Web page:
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The 35th session of UNESCO’s World Heritage Committee will meet in Paris from June 19 through June 29 of 2011. Under consideration for inclusion on the UN agency’s World Heritage List are 10 new natural sites. A look at each of these 10 wonders of nature illustrates why they deserve inclusion, appreciation and protection.
Eastern Australia has the Great Barrier Reef but on Oz’s opposite shore, the remote Ningaloo Coast gives the country’s most famous ecological showpiece a real run for its money. Hugging Western Australia’s shore for 260 km (160 miles), the Ningaloo Coast is one of the world’s largest fringing reefs and much of it is surprisingly accessible, lying as close as 100 meters (330 ft) to land.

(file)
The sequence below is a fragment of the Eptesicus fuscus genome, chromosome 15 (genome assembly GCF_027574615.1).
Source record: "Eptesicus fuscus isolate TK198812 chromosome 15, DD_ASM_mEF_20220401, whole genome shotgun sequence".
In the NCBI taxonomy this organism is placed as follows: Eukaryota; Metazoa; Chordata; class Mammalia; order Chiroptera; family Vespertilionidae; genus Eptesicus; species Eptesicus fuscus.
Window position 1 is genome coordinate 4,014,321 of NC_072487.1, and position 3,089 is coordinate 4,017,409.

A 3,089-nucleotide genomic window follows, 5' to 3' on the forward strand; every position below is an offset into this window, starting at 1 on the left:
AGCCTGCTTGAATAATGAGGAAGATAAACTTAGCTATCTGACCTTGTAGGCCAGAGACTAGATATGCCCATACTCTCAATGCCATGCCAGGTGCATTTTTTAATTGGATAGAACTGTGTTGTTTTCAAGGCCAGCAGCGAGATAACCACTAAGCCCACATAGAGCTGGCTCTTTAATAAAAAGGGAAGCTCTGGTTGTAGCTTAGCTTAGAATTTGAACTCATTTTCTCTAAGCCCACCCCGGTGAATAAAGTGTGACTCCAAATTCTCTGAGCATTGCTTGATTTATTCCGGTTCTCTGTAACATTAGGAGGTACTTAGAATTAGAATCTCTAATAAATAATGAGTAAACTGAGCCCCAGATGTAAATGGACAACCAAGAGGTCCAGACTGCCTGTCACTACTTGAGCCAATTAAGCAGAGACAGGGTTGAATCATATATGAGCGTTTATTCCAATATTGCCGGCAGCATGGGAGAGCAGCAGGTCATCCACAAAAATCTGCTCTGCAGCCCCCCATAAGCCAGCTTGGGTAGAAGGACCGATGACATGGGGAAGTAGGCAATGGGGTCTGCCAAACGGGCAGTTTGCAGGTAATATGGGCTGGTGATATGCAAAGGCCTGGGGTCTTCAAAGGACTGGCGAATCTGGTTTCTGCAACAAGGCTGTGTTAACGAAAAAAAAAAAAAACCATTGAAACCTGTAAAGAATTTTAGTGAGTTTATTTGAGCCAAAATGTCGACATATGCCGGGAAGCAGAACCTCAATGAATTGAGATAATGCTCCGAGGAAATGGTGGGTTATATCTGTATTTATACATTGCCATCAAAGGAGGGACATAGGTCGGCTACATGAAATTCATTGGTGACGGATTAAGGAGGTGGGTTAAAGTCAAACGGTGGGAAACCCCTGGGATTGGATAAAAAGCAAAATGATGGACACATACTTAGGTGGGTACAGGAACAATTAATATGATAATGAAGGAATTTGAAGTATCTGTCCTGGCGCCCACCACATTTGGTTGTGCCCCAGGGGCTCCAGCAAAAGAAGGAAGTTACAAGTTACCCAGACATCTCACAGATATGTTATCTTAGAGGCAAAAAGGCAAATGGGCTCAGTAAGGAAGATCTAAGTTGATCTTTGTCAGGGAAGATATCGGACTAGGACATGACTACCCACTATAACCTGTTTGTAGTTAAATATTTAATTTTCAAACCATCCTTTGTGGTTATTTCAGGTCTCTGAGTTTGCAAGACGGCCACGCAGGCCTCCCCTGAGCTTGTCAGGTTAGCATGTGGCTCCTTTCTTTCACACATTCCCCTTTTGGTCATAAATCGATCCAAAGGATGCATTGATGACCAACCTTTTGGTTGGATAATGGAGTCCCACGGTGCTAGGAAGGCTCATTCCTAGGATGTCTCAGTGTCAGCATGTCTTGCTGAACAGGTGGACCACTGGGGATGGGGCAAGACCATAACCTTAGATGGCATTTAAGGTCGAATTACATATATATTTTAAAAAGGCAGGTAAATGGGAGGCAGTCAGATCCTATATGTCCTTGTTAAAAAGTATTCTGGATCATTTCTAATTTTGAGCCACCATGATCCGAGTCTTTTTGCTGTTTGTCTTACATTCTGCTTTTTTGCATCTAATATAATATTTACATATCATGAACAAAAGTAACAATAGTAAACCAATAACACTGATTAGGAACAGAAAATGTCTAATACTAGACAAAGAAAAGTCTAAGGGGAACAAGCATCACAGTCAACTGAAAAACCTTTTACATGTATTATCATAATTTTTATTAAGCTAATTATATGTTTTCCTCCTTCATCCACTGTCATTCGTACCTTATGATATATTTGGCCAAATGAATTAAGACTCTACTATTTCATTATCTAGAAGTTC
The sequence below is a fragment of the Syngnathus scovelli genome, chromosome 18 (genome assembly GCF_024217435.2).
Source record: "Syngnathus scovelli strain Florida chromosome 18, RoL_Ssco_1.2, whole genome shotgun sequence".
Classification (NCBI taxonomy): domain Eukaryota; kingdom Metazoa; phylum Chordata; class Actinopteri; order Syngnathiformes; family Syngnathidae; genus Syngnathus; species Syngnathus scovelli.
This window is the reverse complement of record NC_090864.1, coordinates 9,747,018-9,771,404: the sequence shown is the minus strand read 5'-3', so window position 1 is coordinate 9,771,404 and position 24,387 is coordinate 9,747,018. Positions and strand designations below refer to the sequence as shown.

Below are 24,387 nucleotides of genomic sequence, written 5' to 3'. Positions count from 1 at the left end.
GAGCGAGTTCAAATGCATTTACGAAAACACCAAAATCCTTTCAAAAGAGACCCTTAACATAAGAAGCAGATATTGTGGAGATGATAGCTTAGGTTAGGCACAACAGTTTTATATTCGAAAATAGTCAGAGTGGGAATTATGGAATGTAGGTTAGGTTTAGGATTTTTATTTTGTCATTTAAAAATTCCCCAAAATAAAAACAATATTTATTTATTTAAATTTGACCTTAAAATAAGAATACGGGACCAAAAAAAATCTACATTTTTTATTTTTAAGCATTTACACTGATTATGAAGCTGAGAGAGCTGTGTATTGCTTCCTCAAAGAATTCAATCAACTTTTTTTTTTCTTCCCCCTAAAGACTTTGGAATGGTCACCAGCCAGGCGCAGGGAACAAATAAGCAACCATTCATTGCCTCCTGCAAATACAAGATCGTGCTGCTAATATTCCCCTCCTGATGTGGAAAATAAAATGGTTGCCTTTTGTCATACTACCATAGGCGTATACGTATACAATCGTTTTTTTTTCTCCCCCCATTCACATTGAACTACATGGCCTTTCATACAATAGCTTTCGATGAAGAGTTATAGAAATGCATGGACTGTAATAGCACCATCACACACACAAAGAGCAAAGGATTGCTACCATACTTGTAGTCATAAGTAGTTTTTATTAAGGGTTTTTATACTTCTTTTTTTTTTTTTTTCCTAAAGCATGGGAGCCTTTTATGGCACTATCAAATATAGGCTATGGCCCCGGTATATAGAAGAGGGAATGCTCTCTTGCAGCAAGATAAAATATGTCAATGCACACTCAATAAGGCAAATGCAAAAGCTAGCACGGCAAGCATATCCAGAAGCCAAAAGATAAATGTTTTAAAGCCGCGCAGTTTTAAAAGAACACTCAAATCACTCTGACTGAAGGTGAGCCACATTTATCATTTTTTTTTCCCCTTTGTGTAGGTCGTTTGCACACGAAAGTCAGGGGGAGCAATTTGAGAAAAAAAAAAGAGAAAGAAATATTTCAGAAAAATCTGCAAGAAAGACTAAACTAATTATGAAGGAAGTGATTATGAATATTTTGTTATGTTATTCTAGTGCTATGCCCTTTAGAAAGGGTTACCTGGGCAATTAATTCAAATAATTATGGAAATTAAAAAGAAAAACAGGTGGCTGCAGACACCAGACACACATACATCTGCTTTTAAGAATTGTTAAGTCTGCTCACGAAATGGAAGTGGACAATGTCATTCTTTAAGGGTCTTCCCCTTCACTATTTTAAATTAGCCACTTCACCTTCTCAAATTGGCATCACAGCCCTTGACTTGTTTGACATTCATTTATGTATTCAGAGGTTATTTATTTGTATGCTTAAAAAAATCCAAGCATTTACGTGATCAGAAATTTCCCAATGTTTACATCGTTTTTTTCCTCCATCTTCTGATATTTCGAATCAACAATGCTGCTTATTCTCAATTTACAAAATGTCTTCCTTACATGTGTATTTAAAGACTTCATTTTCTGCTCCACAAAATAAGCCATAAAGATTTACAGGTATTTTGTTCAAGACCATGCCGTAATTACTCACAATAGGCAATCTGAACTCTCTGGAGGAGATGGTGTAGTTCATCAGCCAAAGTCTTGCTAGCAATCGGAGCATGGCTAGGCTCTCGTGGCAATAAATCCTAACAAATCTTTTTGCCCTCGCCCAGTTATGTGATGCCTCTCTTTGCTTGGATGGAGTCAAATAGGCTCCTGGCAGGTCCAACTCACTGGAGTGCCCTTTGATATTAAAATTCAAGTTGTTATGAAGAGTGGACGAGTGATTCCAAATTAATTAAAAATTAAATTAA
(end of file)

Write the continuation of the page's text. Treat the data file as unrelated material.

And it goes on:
Hundreds of other species of tropical fish patrol the reef along with whale sharks, humpback whales and rare sea turtle species. Snorkelers and glass-bottom boaters can take in one of the sea’s great spectacles in March and April as billions of coral organisms come together (as it were) in a mass spawning.